Anyone familiar with the high politics of world leaders knows about the close friendship between Russian President Vladimir Putin and former Italian Prime Minister Silvio Berlusconi. The two understand one another and enjoy one another’s company.
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Both devote a lot of attention to their appearance, enhanced by periodic Botox treatments. You may recall the incident about a year ago in which Putin disappeared for a week, prompting media speculation about conspiracies of a Kremlin coup. But Putin had simply undergone a Botox session.
Berlusconi and Putin both love women publicly. Berlusconi’s name will always be associated with his wild bunga bunga sex parties. Mainly, however, Berlusconi and Putin do or did whatever they have felt like doing with their countries.
When he ruled Italy, Berlusconi transformed himself into a powerhouse, vertically enmeshing a triad of business, government and the media. He was prime minister, a tycoon who hired parliament members as company employees, a media magnate and the owner of a leading soccer team, A.C. Milan.
Putin has been the all-powerful ruler of Russia for a decade and a half. His associates have taken control of many of the country’s assets, particularly in oil and natural gas, and the financial assets that he controls are estimated in the billions of dollars. Putin may not directly control newspapers and television networks, but at the beginning of his rule, he saw to it that oligarchs with newspapers that opposed him fled the country and sold their media outlets to Putin associates.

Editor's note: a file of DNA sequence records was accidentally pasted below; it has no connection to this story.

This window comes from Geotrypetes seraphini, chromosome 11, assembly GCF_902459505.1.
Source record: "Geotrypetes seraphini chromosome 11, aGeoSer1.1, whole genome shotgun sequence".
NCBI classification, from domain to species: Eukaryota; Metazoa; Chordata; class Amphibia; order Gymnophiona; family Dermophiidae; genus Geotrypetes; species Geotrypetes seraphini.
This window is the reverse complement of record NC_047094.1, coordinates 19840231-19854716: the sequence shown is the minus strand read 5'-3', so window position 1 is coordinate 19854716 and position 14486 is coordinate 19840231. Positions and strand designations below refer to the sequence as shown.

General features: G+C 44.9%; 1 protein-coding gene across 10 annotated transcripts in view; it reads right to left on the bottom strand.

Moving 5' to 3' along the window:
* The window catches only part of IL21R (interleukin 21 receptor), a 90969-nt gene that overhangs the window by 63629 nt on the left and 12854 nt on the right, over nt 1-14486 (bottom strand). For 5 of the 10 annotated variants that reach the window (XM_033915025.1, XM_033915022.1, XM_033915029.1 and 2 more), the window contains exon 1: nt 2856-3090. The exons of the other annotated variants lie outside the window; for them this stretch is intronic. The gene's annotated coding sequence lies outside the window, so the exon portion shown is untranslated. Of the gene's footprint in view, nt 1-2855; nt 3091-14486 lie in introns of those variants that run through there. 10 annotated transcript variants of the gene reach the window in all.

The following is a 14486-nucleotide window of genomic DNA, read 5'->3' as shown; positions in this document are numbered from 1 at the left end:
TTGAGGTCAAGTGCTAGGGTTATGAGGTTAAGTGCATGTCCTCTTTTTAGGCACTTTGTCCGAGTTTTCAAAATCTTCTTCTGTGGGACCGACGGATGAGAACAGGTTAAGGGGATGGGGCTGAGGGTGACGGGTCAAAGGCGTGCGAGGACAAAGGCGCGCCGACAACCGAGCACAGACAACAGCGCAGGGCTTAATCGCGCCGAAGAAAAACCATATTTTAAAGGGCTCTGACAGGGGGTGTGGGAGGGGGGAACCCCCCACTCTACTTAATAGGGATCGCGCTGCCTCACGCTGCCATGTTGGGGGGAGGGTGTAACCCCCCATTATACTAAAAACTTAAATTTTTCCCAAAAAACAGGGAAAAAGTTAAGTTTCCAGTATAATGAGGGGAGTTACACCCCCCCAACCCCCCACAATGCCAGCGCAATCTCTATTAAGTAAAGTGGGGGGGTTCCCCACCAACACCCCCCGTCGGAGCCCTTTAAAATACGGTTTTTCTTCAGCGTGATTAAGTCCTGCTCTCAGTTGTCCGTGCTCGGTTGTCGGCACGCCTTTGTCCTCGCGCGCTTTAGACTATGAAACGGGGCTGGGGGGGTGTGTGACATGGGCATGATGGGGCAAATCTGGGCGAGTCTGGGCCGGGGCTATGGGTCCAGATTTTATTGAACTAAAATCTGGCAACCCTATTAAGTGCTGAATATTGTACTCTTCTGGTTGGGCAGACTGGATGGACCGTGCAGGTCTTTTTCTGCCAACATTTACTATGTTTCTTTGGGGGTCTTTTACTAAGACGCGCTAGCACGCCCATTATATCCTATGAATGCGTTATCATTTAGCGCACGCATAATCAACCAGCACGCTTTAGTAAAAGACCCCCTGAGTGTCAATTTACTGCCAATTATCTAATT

In his book “The Strongman: Vladimir Putin and the Struggle for Russia,” Angus Roxburgh even wrote that Putin refused to believe that newspapers in the West ran stories without coordination or directives from government authorities in their countries.
In substance, the approach employed by Putin and Berlusconi is rather simple. It’s one big bunga bunga. Bunga bunga directed at government institutions, bunga bunga on personal lives and on the interests of members of the public.
Joining the club
A few months after establishing his government and hours before his cabinet approved the government’s policy blueprint on Israel’s major offshore natural gas reserves, it appeared that Prime Minister Benjamin Netanyahu had also decided to join the bunga bunga club. He also seems to want to have control of the entire business-government-media package.
Netanyahu began his new term in May by exerting control of sorts over the communications sector and immediately sacked the director general of the Communications Ministry, appointing his own man in his place.